|Uncovering the Youth's Truth: Piloting a "Beneficiary Perception Report" with the Gates Foundation
CEP is piloting an effort to understand the perspectives of students in 20 high schools funded by the Bill & Melinda Gates Foundation. The program, dubbed YouthTruth, includes a kick-off school assembly that demonstrates to students the power of their voice, followed by a 27-question online survey that students complete in the weeks following the assembly.
The kick-off assembly uses handheld voting technology and is facilitated by staff from AmericaSpeaks, which is partnering with CEP on this effort. A video produced by MTV, featuring hip-hop icon Sway, helps students understand the process – and why it matters.
The online survey, developed by CEP, seeks to understand how students feel about a range of issues including: the level of rigor and relevance of their academic instruction, the degree to which they are connected to adults at school, and whether students feel motivated, supported, and prepared for their future. Results from the survey of nearly 7,000 students will be analyzed by CEP staff and comparative Beneficiary Perception Reports will be prepared for each of the participating schools, as well as for the Gates Foundation.
The launch of this pilot initiative follows a six-month planning process guided by an advisory board of Gates education grantees, Gates program staff, and outside experts. In that planning process, CEP studied other efforts by foundations and nonprofits to gather beneficiary feedback, examining in particular the various student surveys that are conducted throughout school districts and cities in the U.S.
Fay Twersky, Director of Impact Planning and Improvement at the Gates Foundation, describes the initiative as an exciting opportunity to bring student voices closer to the Foundation. "The Gates Foundation is interested in hearing more directly from the ultimate 'consumers' of our granting programs. Through this pilot, we hope to learn about the possibilities for collecting honest, rigorous, and actionable feedback which both the foundation and our grantees can use for purposes of improvement.""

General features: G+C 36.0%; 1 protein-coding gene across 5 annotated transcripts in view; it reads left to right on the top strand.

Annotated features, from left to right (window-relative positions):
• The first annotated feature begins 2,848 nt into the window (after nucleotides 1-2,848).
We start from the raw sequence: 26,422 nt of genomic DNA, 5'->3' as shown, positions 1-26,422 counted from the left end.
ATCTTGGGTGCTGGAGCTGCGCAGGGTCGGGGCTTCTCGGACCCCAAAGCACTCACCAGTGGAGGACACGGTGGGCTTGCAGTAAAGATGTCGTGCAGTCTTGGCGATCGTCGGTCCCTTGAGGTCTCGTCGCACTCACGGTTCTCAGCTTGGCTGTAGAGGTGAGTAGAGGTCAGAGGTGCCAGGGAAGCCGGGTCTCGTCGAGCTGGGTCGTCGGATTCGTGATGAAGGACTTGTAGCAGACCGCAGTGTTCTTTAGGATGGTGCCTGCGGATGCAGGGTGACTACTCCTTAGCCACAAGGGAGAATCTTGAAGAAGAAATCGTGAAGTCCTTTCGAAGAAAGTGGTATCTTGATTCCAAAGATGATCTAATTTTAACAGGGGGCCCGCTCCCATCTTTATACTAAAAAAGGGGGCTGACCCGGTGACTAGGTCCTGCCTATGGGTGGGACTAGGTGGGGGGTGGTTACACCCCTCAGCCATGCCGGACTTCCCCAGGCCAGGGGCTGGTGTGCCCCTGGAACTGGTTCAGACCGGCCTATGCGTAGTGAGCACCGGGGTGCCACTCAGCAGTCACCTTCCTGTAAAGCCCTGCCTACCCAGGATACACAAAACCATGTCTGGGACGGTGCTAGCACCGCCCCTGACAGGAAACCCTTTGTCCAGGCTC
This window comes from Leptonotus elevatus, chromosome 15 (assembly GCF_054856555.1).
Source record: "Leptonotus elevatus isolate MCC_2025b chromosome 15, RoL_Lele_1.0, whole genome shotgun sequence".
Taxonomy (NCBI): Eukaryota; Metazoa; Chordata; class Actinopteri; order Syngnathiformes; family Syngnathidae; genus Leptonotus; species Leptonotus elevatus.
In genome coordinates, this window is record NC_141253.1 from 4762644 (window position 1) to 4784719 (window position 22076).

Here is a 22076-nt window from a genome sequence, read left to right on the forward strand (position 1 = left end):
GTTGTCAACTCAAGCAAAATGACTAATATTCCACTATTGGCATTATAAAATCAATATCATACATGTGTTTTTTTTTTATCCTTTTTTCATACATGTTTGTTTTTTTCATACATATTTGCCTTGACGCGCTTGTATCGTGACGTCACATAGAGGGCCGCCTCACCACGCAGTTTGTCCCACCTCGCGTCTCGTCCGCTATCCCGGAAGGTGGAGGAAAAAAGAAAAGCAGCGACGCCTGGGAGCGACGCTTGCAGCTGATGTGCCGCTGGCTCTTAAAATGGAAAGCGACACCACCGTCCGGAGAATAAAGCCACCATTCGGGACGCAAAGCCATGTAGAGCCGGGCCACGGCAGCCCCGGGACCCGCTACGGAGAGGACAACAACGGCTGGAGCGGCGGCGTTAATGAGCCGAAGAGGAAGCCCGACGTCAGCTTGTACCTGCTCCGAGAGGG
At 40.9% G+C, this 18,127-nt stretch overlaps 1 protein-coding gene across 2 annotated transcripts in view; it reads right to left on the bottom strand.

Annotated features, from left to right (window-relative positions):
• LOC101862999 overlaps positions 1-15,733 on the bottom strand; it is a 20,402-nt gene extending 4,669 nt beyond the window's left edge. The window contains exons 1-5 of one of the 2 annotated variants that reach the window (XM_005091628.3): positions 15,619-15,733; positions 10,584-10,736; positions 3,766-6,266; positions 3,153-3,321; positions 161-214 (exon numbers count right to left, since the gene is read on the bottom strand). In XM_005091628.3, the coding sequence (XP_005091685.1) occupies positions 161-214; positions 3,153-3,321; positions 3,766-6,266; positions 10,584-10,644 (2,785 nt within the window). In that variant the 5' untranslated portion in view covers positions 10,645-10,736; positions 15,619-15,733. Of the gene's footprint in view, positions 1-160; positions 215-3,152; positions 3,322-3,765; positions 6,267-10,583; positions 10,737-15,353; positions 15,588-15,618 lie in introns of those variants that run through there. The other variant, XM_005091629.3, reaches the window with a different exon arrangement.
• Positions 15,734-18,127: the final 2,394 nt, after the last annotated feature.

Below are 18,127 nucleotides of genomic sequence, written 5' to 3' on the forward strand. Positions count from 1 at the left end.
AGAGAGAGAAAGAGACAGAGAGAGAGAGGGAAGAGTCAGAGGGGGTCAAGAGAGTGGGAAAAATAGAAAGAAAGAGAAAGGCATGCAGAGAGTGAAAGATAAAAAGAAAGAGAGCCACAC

Valerie Threlfall, who directs CEP’s West Coast office, is leading the work for CEP, and overseeing a team of research analysts. “This is the most ambitious effort we know of to help a foundation systematically understand the perspectives of the intended beneficiaries of its work. We hope to distill the lessons learned from this pilot so that other foundations can also think about how to benefit from hearing the voices of those they seek to help.”
CEP’s Board of Directors carefully considered whether to conduct the pilot at its September meeting and voted unanimously to proceed. “It’s an experiment,” says CEP President Phil Buchanan. “Over the past eight years, CEP has brought rigorous comparative data to foundations to help them understand the perspectives of grantees, applicants, policymakers, thought leaders, board members, and staff. How could we not at least try to uncover the views of those who are arguably the most important of all – the people whose lives a foundation seeks to improve?”
The pilot will be completed this summer. Staff from the Gates Foundation and CEP will then work together to publish a report on lessons learned and to consider whether and how to build on the pilot.
Twersky and Threlfall will discuss progress on the YouthTruth initiative at CEP’s March 31 – April 1 conference in Los Angeles.
Limited Space Left for March 31 – April 1 Conference
Fewer than 30 slots remain for CEP's March 31 – April 1 conference for foundation CEOs, trustees, and senior executives. Register now at www.regonline.com/CEP09 to reserve your space.
The conference, Aligning for Impact: Connecting the Dots, focuses on the challenge of using limited resources for maximum positive impact. Jim Collins, bestselling author of Good to Great and Built to Last, is the keynote speaker.
Other confirmed speakers include CEP Board Chair Stephen Heintz, President of the Rockefeller Brothers Fund; Carol Larson, President and CEO, David and Lucile Packard Foundation; Nancy Roob, President of the Edna McConnell Clark Foundation; Bob Ross, President and CEO of The California Endowment; and Jim Berk, CEO of Participant Media, which produced the movies An Inconvenient Truth, Fast Food Nation, Syriana, The Kite Runner, and Charlie Wilson's War.
Also among the speakers are CEP staff Kevin Bolduc, Phil Buchanan, Ellie Buteau, PhD, and Lisa Jackson, PhD, who will share results from CEP's latest research and assessment tool work.
The conference is co-sponsored by Southern California Grantmakers and San Diego Grantmakers and supported by the Conrad N. Hilton Foundation, the California Community Foundation, The James Irvine Foundation, The Jewish Community Foundation of Los Angeles, S.D. Bechtel, Jr. Foundation, and The California Endowment. The Stupski Foundation is supporting Jim Collins' appearance.
Tough times mean
tough choices …
but you can’t make
without good data.
Learn how CEP's assessment tools can help you make use of limited resources. The next tool deadline is April 9th.
Grantee Perception Report®